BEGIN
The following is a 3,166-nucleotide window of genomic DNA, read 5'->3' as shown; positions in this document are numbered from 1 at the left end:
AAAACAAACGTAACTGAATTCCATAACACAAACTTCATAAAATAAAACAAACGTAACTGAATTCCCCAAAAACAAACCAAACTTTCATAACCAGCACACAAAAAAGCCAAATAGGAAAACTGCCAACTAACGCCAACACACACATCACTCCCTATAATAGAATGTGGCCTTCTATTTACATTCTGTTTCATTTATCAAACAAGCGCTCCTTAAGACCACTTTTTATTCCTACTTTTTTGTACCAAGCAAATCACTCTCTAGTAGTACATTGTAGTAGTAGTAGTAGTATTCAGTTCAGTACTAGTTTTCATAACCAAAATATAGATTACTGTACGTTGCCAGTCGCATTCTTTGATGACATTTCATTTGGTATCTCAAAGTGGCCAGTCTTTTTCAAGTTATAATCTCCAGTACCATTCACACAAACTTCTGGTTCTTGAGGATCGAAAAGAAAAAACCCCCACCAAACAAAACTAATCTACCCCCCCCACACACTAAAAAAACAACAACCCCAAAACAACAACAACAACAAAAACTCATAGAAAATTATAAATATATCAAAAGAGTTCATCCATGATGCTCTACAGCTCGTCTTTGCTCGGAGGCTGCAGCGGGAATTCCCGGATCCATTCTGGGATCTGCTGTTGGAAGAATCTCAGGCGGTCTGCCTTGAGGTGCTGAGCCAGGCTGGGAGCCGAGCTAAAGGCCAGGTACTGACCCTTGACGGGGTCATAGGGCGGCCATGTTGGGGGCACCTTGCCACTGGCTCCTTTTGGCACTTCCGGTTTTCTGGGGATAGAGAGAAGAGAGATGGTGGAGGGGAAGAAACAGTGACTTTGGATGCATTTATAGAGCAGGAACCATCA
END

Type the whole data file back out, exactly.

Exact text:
The following is a 3,166-nucleotide window of genomic DNA, read 5'->3' as shown; positions in this document are numbered from 1 at the left end:
AAAACAAACGTAACTGAATTCCATAACACAAACTTCATAAAATAAAACAAACGTAACTGAATTCCCCAAAAACAAACCAAACTTTCATAACCAGCACACAAAAAAGCCAAATAGGAAAACTGCCAACTAACGCCAACACACACATCACTCCCTATAATAGAATGTGGCCTTCTATTTACATTCTGTTTCATTTATCAAACAAGCGCTCCTTAAGACCACTTTTTATTCCTACTTTTTTGTACCAAGCAAATCACTCTCTAGTAGTACATTGTAGTAGTAGTAGTAGTATTCAGTTCAGTACTAGTTTTCATAACCAAAATATAGATTACTGTACGTTGCCAGTCGCATTCTTTGATGACATTTCATTTGGTATCTCAAAGTGGCCAGTCTTTTTCAAGTTATAATCTCCAGTACCATTCACACAAACTTCTGGTTCTTGAGGATCGAAAAGAAAAAACCCCCACCAAACAAAACTAATCTACCCCCCCCACACACTAAAAAAACAACAACCCCAAAACAACAACAACAACAAAAACTCATAGAAAATTATAAATATATCAAAAGAGTTCATCCATGATGCTCTACAGCTCGTCTTTGCTCGGAGGCTGCAGCGGGAATTCCCGGATCCATTCTGGGATCTGCTGTTGGAAGAATCTCAGGCGGTCTGCCTTGAGGTGCTGAGCCAGGCTGGGAGCCGAGCTAAAGGCCAGGTACTGACCCTTGACGGGGTCATAGGGCGGCCATGTTGGGGGCACCTTGCCACTGGCTCCTTTTGGCACTTCCGGTTTTCTGGGGATAGAGAGAAGAGAGATGGTGGAGGGGAAGAAACAGTGACTTTGGATGCATTTATAGAGCAGGAACCATCA